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Foam stability

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I wonder how the commercial belgian breweries can get good foamstability even though they leave the beer on long secondary fermentations in cold degrees 4-8 weeks.
I have some theories, but I dont know if they are entirely correct.
1. They add Propylene glycol alginate
2. They add isomerised hop extract before bottling
3. They add a little nitrogen in the beer

As far as I know a long lager-time (I think you mean lager time and not the time of the secondary fermentation) doesn't negatively affect the foamability. What information that I am missing tells you it does?

Yes I mean lager time. When the beer matures in cold storage tank. The purpose of this should probably be to get rid of old yeast and get the beer clearer from rests of hops and malts. The latter should probably have negative effects on the foamstability.
I have myself problem with foamstability in my beer with long storagetime in both warmer and colder degrees.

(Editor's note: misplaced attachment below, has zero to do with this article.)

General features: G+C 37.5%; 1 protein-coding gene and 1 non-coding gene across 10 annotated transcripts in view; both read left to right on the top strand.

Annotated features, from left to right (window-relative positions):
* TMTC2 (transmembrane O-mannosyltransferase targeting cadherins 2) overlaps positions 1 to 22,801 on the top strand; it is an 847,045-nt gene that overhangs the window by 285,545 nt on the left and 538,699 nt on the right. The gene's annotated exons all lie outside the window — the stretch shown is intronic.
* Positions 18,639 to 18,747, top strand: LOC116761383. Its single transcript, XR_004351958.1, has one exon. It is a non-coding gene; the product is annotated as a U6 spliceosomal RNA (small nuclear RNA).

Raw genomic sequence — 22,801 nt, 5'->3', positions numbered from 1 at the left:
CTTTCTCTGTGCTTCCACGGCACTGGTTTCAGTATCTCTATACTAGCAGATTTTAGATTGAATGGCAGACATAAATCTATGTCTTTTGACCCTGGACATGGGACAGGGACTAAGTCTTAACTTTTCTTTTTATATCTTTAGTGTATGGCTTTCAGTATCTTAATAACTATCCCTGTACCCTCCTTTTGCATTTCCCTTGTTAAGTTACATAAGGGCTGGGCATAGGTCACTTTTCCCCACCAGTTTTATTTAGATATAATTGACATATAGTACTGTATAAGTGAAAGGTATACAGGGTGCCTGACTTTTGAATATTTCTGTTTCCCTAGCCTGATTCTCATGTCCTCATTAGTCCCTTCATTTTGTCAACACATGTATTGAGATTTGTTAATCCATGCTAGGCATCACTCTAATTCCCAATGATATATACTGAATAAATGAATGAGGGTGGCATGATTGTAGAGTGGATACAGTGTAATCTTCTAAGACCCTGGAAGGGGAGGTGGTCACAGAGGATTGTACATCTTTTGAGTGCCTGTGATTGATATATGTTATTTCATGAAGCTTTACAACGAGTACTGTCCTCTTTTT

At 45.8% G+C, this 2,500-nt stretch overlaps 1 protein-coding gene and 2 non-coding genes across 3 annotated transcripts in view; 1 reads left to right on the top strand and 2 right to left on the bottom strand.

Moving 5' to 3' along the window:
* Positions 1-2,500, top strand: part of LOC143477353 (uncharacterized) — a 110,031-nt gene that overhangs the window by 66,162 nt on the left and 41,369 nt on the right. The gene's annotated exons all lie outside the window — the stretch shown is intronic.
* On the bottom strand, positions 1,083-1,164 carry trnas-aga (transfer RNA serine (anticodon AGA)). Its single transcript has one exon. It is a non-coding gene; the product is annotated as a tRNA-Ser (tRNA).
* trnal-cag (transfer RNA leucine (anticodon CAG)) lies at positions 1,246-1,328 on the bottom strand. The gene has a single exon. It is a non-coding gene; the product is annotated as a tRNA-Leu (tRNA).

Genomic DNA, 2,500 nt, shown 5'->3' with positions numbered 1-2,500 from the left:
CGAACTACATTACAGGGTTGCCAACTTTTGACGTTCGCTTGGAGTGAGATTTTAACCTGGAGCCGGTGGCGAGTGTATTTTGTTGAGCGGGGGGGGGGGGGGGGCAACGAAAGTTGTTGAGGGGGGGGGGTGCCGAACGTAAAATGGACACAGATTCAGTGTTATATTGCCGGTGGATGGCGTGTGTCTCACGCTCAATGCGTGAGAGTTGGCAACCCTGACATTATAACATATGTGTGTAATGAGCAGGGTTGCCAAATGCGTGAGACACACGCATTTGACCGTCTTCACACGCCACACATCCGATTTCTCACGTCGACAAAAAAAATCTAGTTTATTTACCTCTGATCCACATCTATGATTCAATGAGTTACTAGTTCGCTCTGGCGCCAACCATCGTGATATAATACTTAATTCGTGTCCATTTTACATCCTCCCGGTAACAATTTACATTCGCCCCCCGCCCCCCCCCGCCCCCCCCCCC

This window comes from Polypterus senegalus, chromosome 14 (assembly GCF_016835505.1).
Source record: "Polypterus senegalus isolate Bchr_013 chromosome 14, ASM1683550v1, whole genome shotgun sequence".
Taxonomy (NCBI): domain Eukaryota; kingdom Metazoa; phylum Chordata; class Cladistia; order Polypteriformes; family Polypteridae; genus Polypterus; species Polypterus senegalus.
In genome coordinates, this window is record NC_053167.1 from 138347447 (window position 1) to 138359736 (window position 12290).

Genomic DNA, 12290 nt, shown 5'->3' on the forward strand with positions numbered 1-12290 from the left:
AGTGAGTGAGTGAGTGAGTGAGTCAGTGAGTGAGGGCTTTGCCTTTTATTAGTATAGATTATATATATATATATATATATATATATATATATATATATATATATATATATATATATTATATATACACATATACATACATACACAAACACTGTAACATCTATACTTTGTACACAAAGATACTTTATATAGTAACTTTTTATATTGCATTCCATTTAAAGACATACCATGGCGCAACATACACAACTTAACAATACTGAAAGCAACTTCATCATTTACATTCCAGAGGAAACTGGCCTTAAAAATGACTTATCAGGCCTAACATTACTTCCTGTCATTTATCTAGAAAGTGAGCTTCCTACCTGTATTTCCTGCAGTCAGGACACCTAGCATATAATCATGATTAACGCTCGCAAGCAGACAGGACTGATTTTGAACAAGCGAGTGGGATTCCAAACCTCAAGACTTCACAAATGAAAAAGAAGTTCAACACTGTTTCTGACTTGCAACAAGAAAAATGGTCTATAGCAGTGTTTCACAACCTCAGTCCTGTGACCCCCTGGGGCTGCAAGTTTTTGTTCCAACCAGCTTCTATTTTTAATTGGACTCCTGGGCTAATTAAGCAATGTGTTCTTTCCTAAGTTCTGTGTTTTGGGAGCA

The problem that you are referring isn't directly a bad foam stability. The problem which you are referring to is the lack of carbon pressure, because there aren't enough healthy yeast cells in the beer to have a proper re-fermentation process in the bottle. To fix this issue, they seed fresh yeast (the same yeast as used before or specialized bottle yeast) with the bottle-sugar. This yeast converts the new sugar to ethanol and CO2 (and of course some other stuff like esters). This newly formed CO2 isn't able to leave the beer, because the beer has a cap on. This leads to an increase in carbon pressure and therefore to an increase in foam-ability.

Sorry if I'm not clear enough.
I know very well that they add new yeast and sugar after coldstorage.
But when the beer is in storage, malt proteins and hoprests drop to the bottom. Malt proteins and hoprests are good for foamstability.


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